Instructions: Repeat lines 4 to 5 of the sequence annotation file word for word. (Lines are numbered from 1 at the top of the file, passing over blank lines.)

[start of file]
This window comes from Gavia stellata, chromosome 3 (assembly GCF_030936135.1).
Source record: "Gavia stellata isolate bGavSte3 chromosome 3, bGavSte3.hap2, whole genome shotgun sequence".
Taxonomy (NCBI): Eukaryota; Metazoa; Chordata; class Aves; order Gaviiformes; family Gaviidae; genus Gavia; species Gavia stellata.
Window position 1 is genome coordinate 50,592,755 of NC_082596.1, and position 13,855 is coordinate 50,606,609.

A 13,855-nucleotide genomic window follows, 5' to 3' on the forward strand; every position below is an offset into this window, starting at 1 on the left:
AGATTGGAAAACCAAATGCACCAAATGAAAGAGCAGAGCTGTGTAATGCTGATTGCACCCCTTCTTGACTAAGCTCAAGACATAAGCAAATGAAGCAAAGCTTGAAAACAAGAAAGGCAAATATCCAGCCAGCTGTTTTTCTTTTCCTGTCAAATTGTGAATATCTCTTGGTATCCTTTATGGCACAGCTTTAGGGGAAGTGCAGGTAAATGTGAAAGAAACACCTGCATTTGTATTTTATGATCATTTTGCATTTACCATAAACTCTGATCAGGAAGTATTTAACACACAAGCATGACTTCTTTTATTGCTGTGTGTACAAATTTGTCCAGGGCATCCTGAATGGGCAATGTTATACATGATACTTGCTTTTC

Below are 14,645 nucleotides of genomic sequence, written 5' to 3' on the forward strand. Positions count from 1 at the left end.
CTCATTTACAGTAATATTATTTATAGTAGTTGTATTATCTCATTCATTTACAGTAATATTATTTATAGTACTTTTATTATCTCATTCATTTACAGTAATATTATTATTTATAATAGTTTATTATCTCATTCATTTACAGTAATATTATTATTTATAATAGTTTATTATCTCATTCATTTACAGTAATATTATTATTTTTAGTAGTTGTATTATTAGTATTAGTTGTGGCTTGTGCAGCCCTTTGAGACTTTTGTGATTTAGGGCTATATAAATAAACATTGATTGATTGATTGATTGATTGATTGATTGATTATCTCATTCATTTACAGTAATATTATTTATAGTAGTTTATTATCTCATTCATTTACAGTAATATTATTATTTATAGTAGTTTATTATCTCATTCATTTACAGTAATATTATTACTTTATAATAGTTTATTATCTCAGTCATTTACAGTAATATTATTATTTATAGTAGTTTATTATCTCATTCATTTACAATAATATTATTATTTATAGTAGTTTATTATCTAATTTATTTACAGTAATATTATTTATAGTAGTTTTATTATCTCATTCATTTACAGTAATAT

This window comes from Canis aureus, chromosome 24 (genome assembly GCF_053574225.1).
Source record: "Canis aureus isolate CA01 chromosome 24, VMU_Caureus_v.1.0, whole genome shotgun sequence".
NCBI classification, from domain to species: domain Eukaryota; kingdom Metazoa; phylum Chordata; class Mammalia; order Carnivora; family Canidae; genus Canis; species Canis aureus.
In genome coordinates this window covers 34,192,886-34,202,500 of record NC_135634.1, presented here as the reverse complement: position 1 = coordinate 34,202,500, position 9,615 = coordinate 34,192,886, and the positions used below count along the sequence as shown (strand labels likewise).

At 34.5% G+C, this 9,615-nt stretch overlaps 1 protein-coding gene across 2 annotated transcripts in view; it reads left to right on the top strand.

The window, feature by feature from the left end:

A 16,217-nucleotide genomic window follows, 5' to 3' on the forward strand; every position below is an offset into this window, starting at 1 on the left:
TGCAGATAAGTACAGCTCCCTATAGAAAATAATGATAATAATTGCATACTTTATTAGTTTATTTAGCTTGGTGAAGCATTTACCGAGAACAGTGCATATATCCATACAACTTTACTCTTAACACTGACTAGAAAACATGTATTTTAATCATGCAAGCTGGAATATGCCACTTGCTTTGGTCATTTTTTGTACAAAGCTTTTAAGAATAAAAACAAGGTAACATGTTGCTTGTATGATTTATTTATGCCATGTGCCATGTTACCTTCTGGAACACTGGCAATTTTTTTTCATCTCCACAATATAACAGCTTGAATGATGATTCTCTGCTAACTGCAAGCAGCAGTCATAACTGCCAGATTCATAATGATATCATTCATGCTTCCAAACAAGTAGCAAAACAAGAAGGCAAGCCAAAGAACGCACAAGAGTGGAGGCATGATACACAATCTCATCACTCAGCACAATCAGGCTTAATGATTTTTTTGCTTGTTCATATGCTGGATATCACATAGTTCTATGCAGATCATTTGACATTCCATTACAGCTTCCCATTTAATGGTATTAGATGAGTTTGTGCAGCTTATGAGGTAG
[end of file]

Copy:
Window position 1 is genome coordinate 50,592,755 of NC_082596.1, and position 13,855 is coordinate 50,606,609.

A 13,855-nucleotide genomic window follows, 5' to 3' on the forward strand; every position below is an offset into this window, starting at 1 on the left: